MEMPHIS, Tenn. (WMC) -MEMPHIS, TN (WMC) - There’s an old wives’ tale that on a hot, humid summer night, lightning can happen without a thunderstorm. People often refer to this as “heat lightning.”
The term heat lightning is actually used to describe lightning from a distant thunderstorm that’s too far away to see the actual cloud-to-ground flash or to hear the accompanying thunder.
The term “heat” in heat lighting may have been used to describe the condition in which the flashes are usually seen. The temperatures are these nights are very warm and muggy.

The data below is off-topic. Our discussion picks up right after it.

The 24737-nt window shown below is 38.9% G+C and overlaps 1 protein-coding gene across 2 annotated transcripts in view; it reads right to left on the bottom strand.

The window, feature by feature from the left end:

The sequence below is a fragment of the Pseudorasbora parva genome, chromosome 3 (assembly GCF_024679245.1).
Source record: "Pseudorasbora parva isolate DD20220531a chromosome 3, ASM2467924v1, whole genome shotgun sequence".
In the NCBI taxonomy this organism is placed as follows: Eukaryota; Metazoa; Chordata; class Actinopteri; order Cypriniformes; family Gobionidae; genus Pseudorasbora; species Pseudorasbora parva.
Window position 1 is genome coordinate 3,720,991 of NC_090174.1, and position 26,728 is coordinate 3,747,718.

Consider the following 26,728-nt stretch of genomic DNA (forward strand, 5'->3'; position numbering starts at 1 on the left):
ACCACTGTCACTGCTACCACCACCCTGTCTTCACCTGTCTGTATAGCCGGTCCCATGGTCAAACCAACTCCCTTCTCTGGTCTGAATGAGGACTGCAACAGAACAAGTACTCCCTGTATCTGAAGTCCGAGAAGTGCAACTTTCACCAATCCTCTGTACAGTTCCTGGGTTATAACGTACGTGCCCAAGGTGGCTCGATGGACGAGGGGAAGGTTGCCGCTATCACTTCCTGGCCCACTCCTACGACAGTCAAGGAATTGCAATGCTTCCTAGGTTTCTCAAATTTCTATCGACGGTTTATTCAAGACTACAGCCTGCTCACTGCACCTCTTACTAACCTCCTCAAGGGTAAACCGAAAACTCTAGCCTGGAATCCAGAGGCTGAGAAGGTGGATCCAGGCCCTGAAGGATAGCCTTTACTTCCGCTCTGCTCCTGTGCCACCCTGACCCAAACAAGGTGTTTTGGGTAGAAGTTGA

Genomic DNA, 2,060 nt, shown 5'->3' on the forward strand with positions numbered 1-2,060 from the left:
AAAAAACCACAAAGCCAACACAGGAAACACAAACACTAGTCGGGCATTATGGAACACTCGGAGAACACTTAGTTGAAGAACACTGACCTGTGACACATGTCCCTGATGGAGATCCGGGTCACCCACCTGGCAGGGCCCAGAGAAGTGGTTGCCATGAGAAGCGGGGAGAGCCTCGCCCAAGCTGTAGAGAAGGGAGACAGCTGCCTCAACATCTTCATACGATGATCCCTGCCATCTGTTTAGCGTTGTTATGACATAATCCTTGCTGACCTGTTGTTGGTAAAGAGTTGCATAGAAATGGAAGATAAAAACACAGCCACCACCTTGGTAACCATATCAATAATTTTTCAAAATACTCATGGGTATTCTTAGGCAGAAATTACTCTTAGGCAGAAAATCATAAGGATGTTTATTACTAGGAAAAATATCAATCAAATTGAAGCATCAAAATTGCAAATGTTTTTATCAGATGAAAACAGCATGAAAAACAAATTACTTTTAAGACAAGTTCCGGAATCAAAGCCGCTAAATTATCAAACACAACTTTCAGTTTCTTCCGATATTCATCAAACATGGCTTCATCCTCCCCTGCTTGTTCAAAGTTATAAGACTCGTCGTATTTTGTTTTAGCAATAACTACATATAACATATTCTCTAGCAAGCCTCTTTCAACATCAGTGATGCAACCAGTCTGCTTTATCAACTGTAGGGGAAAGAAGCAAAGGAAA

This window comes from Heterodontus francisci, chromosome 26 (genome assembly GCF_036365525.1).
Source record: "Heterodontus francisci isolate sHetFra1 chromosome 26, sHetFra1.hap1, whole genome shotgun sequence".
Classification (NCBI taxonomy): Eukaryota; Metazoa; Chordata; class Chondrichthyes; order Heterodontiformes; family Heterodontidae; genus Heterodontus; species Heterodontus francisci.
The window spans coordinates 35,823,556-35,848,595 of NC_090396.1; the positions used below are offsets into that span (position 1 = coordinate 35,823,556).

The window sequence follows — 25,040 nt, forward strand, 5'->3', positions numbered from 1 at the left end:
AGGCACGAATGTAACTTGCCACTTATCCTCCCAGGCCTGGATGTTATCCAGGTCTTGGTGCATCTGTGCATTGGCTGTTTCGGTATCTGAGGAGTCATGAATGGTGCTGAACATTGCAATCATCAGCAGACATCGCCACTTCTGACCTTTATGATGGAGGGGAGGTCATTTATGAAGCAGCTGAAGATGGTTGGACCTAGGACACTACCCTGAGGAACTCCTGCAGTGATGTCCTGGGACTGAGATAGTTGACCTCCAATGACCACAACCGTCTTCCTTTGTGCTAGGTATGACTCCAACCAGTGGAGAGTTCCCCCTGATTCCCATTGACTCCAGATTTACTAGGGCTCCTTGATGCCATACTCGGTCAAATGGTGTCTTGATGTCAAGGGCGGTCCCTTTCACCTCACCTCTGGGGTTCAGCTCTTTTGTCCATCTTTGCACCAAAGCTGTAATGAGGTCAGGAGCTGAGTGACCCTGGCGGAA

Sometimes mountains, hills, trees, or just the curvature of the earth prevent the observer from seeing the actual lightning flash.
Instead, the flash seen by the observer is light being reflected off higher-level clouds. Also, the sound of thunder can only be heard for about 10 miles from a flash. What you are seeing are flashes from storms in the distance.